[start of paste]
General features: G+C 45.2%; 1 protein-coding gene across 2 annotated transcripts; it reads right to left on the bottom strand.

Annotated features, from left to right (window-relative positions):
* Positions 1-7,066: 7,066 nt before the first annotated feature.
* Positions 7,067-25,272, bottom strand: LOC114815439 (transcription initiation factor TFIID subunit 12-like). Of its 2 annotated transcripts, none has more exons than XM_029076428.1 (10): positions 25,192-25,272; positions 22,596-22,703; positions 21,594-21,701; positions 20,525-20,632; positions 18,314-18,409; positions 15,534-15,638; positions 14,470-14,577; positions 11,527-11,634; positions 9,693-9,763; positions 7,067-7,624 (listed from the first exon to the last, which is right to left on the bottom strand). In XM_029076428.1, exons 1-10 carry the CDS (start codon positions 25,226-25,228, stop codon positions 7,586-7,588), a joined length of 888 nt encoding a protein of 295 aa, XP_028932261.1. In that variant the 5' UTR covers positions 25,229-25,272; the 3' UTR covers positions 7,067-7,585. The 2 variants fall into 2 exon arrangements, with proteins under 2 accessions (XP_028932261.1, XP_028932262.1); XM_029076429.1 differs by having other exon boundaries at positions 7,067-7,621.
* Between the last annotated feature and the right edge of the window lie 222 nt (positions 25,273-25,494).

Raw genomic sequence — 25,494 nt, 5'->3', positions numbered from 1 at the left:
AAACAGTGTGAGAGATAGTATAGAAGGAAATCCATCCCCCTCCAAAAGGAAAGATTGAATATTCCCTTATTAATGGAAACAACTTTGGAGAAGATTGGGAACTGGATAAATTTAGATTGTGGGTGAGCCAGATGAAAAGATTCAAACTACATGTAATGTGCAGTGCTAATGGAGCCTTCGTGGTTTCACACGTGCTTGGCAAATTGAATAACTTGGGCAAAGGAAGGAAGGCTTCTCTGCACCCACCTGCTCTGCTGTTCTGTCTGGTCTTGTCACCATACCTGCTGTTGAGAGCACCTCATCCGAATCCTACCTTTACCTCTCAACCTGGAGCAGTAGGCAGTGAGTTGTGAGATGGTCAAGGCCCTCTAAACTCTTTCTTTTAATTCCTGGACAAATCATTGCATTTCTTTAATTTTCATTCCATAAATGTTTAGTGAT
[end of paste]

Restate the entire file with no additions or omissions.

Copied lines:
General features: G+C 45.2%; 1 protein-coding gene across 2 annotated transcripts; it reads right to left on the bottom strand.

Annotated features, from left to right (window-relative positions):
* Positions 1-7,066: 7,066 nt before the first annotated feature.
* Positions 7,067-25,272, bottom strand: LOC114815439 (transcription initiation factor TFIID subunit 12-like). Of its 2 annotated transcripts, none has more exons than XM_029076428.1 (10): positions 25,192-25,272; positions 22,596-22,703; positions 21,594-21,701; positions 20,525-20,632; positions 18,314-18,409; positions 15,534-15,638; positions 14,470-14,577; positions 11,527-11,634; positions 9,693-9,763; positions 7,067-7,624 (listed from the first exon to the last, which is right to left on the bottom strand). In XM_029076428.1, exons 1-10 carry the CDS (start codon positions 25,226-25,228, stop codon positions 7,586-7,588), a joined length of 888 nt encoding a protein of 295 aa, XP_028932261.1. In that variant the 5' UTR covers positions 25,229-25,272; the 3' UTR covers positions 7,067-7,585. The 2 variants fall into 2 exon arrangements, with proteins under 2 accessions (XP_028932261.1, XP_028932262.1); XM_029076429.1 differs by having other exon boundaries at positions 7,067-7,621.
* Between the last annotated feature and the right edge of the window lie 222 nt (positions 25,273-25,494).

Raw genomic sequence — 25,494 nt, 5'->3', positions numbered from 1 at the left:
AAACAGTGTGAGAGATAGTATAGAAGGAAATCCATCCCCCTCCAAAAGGAAAGATTGAATATTCCCTTATTAATGGAAACAACTTTGGAGAAGATTGGGAACTGGATAAATTTAGATTGTGGGTGAGCCAGATGAAAAGATTCAAACTACATGTAATGTGCAGTGCTAATGGAGCCTTCGTGGTTTCACACGTGCTTGGCAAATTGAATAACTTGGGCAAAGGAAGGAAGGCTTCTCTGCACCCACCTGCTCTGCTGTTCTGTCTGGTCTTGTCACCATACCTGCTGTTGAGAGCACCTCATCCGAATCCTACCTTTACCTCTCAACCTGGAGCAGTAGGCAGTGAGTTGTGAGATGGTCAAGGCCCTCTAAACTCTTTCTTTTAATTCCTGGACAAATCATTGCATTTCTTTAATTTTCATTCCATAAATGTTTAGTGAT